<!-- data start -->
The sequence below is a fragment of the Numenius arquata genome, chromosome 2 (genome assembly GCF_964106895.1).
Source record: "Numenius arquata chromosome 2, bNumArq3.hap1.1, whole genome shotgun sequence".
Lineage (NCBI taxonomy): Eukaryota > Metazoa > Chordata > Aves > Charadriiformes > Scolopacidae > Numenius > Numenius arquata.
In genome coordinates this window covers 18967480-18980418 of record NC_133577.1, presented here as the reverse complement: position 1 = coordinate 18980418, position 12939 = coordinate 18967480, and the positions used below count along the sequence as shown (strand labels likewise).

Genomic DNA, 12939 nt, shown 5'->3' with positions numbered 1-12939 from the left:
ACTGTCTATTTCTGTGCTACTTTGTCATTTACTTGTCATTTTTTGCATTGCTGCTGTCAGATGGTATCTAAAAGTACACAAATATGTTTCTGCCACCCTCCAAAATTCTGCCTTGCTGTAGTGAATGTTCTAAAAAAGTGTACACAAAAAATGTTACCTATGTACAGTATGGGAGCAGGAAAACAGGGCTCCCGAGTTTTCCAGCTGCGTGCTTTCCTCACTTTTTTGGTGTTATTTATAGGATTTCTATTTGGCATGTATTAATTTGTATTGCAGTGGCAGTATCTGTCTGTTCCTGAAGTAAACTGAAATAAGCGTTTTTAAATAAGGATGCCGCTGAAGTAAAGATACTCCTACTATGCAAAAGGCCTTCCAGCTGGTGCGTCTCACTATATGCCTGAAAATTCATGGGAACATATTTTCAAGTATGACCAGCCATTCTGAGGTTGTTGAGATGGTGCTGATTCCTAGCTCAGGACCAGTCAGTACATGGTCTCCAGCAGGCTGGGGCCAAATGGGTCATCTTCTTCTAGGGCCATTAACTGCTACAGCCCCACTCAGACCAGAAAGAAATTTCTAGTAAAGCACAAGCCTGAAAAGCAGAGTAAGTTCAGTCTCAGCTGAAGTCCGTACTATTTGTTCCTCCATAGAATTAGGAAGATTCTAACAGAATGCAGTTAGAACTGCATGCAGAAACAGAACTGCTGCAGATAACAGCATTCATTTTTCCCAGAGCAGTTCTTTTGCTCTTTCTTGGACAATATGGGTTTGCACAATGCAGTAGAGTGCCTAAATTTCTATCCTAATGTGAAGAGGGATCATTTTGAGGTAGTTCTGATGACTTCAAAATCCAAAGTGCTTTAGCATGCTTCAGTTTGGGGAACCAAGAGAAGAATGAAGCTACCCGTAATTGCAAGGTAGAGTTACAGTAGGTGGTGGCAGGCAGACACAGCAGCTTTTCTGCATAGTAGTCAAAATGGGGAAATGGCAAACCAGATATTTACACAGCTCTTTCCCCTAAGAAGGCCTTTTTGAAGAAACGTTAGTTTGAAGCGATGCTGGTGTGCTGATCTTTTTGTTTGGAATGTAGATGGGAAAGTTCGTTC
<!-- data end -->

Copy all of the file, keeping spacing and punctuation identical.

The sequence below is a fragment of the Numenius arquata genome, chromosome 2 (genome assembly GCF_964106895.1).
Source record: "Numenius arquata chromosome 2, bNumArq3.hap1.1, whole genome shotgun sequence".
Lineage (NCBI taxonomy): Eukaryota > Metazoa > Chordata > Aves > Charadriiformes > Scolopacidae > Numenius > Numenius arquata.
In genome coordinates this window covers 18967480-18980418 of record NC_133577.1, presented here as the reverse complement: position 1 = coordinate 18980418, position 12939 = coordinate 18967480, and the positions used below count along the sequence as shown (strand labels likewise).

Genomic DNA, 12939 nt, shown 5'->3' with positions numbered 1-12939 from the left:
ACTGTCTATTTCTGTGCTACTTTGTCATTTACTTGTCATTTTTTGCATTGCTGCTGTCAGATGGTATCTAAAAGTACACAAATATGTTTCTGCCACCCTCCAAAATTCTGCCTTGCTGTAGTGAATGTTCTAAAAAAGTGTACACAAAAAATGTTACCTATGTACAGTATGGGAGCAGGAAAACAGGGCTCCCGAGTTTTCCAGCTGCGTGCTTTCCTCACTTTTTTGGTGTTATTTATAGGATTTCTATTTGGCATGTATTAATTTGTATTGCAGTGGCAGTATCTGTCTGTTCCTGAAGTAAACTGAAATAAGCGTTTTTAAATAAGGATGCCGCTGAAGTAAAGATACTCCTACTATGCAAAAGGCCTTCCAGCTGGTGCGTCTCACTATATGCCTGAAAATTCATGGGAACATATTTTCAAGTATGACCAGCCATTCTGAGGTTGTTGAGATGGTGCTGATTCCTAGCTCAGGACCAGTCAGTACATGGTCTCCAGCAGGCTGGGGCCAAATGGGTCATCTTCTTCTAGGGCCATTAACTGCTACAGCCCCACTCAGACCAGAAAGAAATTTCTAGTAAAGCACAAGCCTGAAAAGCAGAGTAAGTTCAGTCTCAGCTGAAGTCCGTACTATTTGTTCCTCCATAGAATTAGGAAGATTCTAACAGAATGCAGTTAGAACTGCATGCAGAAACAGAACTGCTGCAGATAACAGCATTCATTTTTCCCAGAGCAGTTCTTTTGCTCTTTCTTGGACAATATGGGTTTGCACAATGCAGTAGAGTGCCTAAATTTCTATCCTAATGTGAAGAGGGATCATTTTGAGGTAGTTCTGATGACTTCAAAATCCAAAGTGCTTTAGCATGCTTCAGTTTGGGGAACCAAGAGAAGAATGAAGCTACCCGTAATTGCAAGGTAGAGTTACAGTAGGTGGTGGCAGGCAGACACAGCAGCTTTTCTGCATAGTAGTCAAAATGGGGAAATGGCAAACCAGATATTTACACAGCTCTTTCCCCTAAGAAGGCCTTTTTGAAGAAACGTTAGTTTGAAGCGATGCTGGTGTGCTGATCTTTTTGTTTGGAATGTAGATGGGAAAGTTCGTTC